Our phones are often one of the first things we reach for when we wake up in the morning and the last thing we touch before bed. Is the goal to check in with loved ones, connect deeply, and wish each other well? Not likely, most of us want to see what we missed.

Whose trending highest on TikTok? How does Twitter say we stack up politically? Whose images on “the Gram” are most enviable? Which inspirational FB quote is getting the most likes?

We are realizing that, for too many of us, social media has become all-consuming. Time, once devoted to freedom and creativity, falls victim to merciless and constant comparison, self-promotion, doomscrolling, and approval seeking.

Soon, we question and doubt ourselves. Harmful and unproductive thought patterns creep in. We allow ourselves to habitually scroll, comment, and accept unvetted input as our mental health declines.

Social Media Can Cause Depression

Throughout the pandemic, we saw how influential social media has become. News outlets and congresspeople are discussing the harm. Research about its impact has expanded from children and adolescents to parents and grandparents.

Until recently, most evidence indicated that social media was simply associated with depression. However, due to a recent study, published in the Journal of Social and Clinical Psychology, researchers note a clear causal relationship for the first time. In their work with 143 students, they determined that modifying social media use changed a person’s sense of wellbeing. Loneliness and depressive thinking were alleviated by reduced time on the platforms.

​So, what happens when we aren’t intentional about restricting social media use? How are we being harmed?

Social Media Can Make Us Vulnerable to FOMO & Isolation

We want to be included, to belong. It’s natural and social media amplifies that desire. Being able to click through images of every mixer, dinner party, or networking event you missed or weren’t invited to can play into deep insecurities. It can also make you question relationships you hold dear.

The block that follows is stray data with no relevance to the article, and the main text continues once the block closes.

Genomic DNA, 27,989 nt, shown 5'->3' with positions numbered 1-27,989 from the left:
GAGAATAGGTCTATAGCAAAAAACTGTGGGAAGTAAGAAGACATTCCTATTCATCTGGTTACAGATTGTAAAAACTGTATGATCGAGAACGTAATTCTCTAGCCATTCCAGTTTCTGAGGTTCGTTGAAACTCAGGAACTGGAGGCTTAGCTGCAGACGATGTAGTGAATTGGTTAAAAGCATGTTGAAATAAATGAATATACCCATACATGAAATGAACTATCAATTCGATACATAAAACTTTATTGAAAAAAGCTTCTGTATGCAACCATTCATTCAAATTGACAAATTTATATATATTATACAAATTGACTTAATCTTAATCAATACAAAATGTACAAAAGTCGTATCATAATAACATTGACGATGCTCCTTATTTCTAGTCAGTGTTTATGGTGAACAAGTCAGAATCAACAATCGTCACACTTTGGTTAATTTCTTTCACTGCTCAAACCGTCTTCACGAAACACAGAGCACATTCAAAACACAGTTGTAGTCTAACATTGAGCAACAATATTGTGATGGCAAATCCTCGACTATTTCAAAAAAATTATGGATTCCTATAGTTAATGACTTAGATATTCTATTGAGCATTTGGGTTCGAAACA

Fear of missing out, feeling left out, and isolation can lead to lowered self-esteem that feeds depressive thinking and withdrawal.

Social Media Can Be Persistent & Punishing

Born out of a 50-state survey called the COVID States Project, a tea​m of researchers studied more than 5,000 middle-aged respondents’ relationships with social media. Initially, these participants showed no signs of depression. When they surveyed the group later, Snapchat, Facebook, and TikTok users were more likely to report depression symptoms.

Though this research did not determine why depression occurred, it was still useful. The study helped eliminate other causes of the depression. For example, their analysis indicated that exposure to traditional news outlets, social supports, and real-world contact were not primary factors in fluctuating depression levels.

Social media, though, did impact depression levels significantly. This may have occurred because social media often acts as a continual, unhelpful information stream of “what might’ve been.” For many, repeated exposure to unrealized versions of happiness, success, or fulfillment is distressing. Similarly, being fed a diet of potentially damaging or emotionally charged content is problematic and painful too.

Even Facebook has admitted that social media has a negative impact on their user's mental health. 

Social Media Can Skew Our Sense of “Enough is Enough”

Do you check your platforms between appointments, changes in location, waiting in line at the grocery store, or at every red light? Without a real effort toward self-monitoring social media, it can interfere terribly with healthy choices that protect the mind and body.

For example, social media-related sleep deprivation impacts your mood and productivity. Do you compulsively check your phone with every notification? This disrupts your nervous system, sleep cycle, and more. Unaddressed, this kind of use can negatively affect perception, behavior, and responses to people and situations.

How to Stay Positive and Set Social Media Limits

If you do not want to completely delete your social media apps, you can still ward off depression. Try these ideas to start improving self-awareness and feeling better:

  1. Time your social media interaction with an app or timer.
  2. Schedule a healthy balance of daily social interaction, offline and online.
  3. Take control of your phone. Turn off notifications to help you stay present and focused.
  4. Vet and unfollow accounts that make you feel bad about yourself or others.
  5. Be selective regarding accounts. Choose those that make you feel heard, valued, and purposeful.
  6. Engage with others. Use the platforms to connect and create real relationships.
  7. Be mindful. Don’t forget that social media is often disingenuous and inauthentic. What you see on social media may not be what it looks like in real life. Try not to compare your everyday life to other people’s best moments.

Reach Out for Depression Support

You do not have to surrender your time and mood to social media. Make time to enjoy life without comparison or internet interference at all. If you are struggling with depression symptoms and are having a hard time finding a way out of the negative patterns fueled by social media, we encourage you to reach out and contact us today. Schedule a free 15-minute phone consultation to learn more about evidence-based depression treatment with our clinic. We would be happy to answer any questions about treatment and customize our support for you.